Levy rates for fire and emergency services announcedInternal Affairs
Internal Affairs Minister Peter Dunne has announced the new levy rates which will fund the unified national fire and emergency service – Fire and Emergency New Zealand.
From 1 July 2017, Fire and Emergency New Zealand will deliver fire and emergency services across the country. The organisation will bring together volunteer and paid, urban and rural firefighters, to deliver a comprehensive national emergency service.
Following public consultation on levy rates in November 2016, Cabinet has this week approved the new rates. These will come into effect on 1 July 2017:
- New Zealanders with house and contents insurance will see their levy increase by approximately $0.70 per week, which is an additional $36 per year.
- The total levy on house and contents insurance will increase to $127.20 per year.
- Car insurance will increase by approximately $0.05 per week, which is an additional $2.37 per year.
- The total levy on car insurance will now be $8.45 per year.
“The new levy rates will ensure that Fire and Emergency New Zealand has the necessary funding to deliver essential fire and emergency services to both rural and urban communities.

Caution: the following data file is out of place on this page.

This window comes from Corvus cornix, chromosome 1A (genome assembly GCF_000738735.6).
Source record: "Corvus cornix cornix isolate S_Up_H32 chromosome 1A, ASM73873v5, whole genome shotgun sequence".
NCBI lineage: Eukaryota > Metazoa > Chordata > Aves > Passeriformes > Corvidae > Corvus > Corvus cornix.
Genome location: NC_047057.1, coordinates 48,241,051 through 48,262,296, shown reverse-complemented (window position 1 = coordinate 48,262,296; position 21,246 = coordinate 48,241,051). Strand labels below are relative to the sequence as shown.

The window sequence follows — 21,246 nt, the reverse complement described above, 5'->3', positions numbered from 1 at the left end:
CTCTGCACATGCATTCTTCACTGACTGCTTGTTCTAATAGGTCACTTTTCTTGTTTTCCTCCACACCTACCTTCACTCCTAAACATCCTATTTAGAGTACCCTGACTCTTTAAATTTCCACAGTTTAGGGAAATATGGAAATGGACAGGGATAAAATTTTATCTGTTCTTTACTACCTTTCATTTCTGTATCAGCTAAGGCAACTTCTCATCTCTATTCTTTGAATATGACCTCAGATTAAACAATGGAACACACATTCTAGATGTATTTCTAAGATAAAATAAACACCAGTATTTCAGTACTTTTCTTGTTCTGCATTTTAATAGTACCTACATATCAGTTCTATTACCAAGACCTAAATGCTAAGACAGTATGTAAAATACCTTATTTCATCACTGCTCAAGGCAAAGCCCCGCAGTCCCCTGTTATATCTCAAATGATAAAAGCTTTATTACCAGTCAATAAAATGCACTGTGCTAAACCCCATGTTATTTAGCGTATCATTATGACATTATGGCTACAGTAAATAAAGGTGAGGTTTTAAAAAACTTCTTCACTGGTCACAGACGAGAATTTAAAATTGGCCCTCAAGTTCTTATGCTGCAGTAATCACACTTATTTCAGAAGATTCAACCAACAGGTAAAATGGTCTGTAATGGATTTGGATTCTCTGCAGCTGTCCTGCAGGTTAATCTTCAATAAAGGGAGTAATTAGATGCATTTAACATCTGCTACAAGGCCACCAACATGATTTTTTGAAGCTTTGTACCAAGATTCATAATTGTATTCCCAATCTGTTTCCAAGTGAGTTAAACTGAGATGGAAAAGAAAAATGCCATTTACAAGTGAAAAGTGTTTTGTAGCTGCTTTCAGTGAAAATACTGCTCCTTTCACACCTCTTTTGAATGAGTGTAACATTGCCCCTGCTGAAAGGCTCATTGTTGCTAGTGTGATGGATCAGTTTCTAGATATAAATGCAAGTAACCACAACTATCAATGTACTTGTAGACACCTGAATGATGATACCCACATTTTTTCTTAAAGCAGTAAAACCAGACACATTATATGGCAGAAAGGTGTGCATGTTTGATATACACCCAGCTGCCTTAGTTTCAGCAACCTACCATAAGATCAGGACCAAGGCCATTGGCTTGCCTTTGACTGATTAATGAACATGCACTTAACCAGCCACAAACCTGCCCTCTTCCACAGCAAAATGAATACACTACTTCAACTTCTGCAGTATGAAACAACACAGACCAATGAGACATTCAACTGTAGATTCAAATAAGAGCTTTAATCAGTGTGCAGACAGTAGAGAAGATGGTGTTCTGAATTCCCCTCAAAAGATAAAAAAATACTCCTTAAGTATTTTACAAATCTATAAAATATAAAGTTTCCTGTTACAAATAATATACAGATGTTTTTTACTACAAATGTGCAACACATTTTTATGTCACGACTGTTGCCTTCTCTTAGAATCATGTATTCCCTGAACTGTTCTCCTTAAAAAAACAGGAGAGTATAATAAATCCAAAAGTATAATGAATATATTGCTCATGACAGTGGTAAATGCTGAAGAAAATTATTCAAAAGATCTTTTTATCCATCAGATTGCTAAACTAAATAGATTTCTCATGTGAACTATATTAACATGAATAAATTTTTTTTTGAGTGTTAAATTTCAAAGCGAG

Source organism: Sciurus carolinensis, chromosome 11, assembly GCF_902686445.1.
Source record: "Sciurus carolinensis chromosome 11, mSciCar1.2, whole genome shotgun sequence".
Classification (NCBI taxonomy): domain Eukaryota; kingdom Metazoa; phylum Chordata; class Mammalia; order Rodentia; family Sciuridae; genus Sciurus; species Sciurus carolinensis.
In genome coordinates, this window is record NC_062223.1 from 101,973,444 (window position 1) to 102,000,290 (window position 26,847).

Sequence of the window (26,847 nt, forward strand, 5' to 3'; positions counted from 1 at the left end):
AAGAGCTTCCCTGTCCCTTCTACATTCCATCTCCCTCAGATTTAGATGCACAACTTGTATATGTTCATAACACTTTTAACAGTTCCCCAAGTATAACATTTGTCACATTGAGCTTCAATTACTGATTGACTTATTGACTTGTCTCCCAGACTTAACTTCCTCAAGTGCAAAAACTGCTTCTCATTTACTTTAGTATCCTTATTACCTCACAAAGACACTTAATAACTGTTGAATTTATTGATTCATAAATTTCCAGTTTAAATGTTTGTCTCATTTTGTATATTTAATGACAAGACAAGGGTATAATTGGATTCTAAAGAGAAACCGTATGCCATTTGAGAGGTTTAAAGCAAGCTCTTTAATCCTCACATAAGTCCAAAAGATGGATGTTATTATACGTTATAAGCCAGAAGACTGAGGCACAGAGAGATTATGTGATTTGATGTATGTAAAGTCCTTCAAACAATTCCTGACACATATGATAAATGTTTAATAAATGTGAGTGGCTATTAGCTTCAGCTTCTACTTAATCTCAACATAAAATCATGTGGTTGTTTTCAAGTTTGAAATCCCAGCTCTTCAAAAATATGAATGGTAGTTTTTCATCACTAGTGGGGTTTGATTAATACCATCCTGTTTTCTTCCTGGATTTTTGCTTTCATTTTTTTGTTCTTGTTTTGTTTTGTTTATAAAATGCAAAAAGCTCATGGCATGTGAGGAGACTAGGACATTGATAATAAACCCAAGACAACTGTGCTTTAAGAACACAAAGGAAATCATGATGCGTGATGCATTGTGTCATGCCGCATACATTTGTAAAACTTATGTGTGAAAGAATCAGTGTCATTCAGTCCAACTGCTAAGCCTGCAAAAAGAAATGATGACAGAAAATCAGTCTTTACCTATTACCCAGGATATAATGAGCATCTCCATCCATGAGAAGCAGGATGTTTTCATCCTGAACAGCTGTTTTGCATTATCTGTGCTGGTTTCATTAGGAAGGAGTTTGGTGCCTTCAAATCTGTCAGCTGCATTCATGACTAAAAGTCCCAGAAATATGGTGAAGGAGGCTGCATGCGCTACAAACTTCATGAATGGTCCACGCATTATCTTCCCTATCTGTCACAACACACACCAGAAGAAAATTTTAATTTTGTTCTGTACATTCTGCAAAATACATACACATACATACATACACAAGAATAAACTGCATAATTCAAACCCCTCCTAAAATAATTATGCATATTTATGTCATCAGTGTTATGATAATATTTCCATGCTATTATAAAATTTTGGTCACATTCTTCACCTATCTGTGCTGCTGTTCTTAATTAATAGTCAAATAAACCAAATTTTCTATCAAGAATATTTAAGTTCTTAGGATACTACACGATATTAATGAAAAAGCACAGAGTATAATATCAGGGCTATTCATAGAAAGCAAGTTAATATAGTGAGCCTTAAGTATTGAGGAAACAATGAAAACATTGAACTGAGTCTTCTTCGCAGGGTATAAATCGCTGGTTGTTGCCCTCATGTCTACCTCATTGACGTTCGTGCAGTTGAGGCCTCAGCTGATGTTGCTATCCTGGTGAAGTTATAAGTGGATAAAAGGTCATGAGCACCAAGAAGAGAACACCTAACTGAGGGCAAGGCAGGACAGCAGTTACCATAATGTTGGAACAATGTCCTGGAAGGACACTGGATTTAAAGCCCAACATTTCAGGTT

“Some commercial and public entities will face larger increases, though the new legislation will allow for certain measures to address affordability and fairness concerns that were raised during the consultation process.
“Local government will also no longer fund the costs of rural fire services, approximately $30 million nationally, from local rates.
“The Government expects local government to return these savings to ratepayers as a consequence,” says Mr Dunne.
“This comprehensive reform involves bringing together 40 organisations and over 14,000 volunteer and paid, urban and rural firefighters and personnel under one umbrella. It will deliver a flexible, modern, and efficient fire and emergency service that is fit-for-purpose not just for this year, but for the future.”
“This new levy rate will allow for improved support to volunteer firefighters, and will help to ‘close the gap’ in rural communities where fire and emergency services have been underfunded for years.
“It reflects the true cost of delivering high quality services directly to our urban and rural communities”.
Fire and Emergency New Zealand personnel will have a legal mandate for all the work the modern firefighter does, including responding to medical emergencies, natural disasters, road accidents, hazardous substance incidents, and urban search and rescue.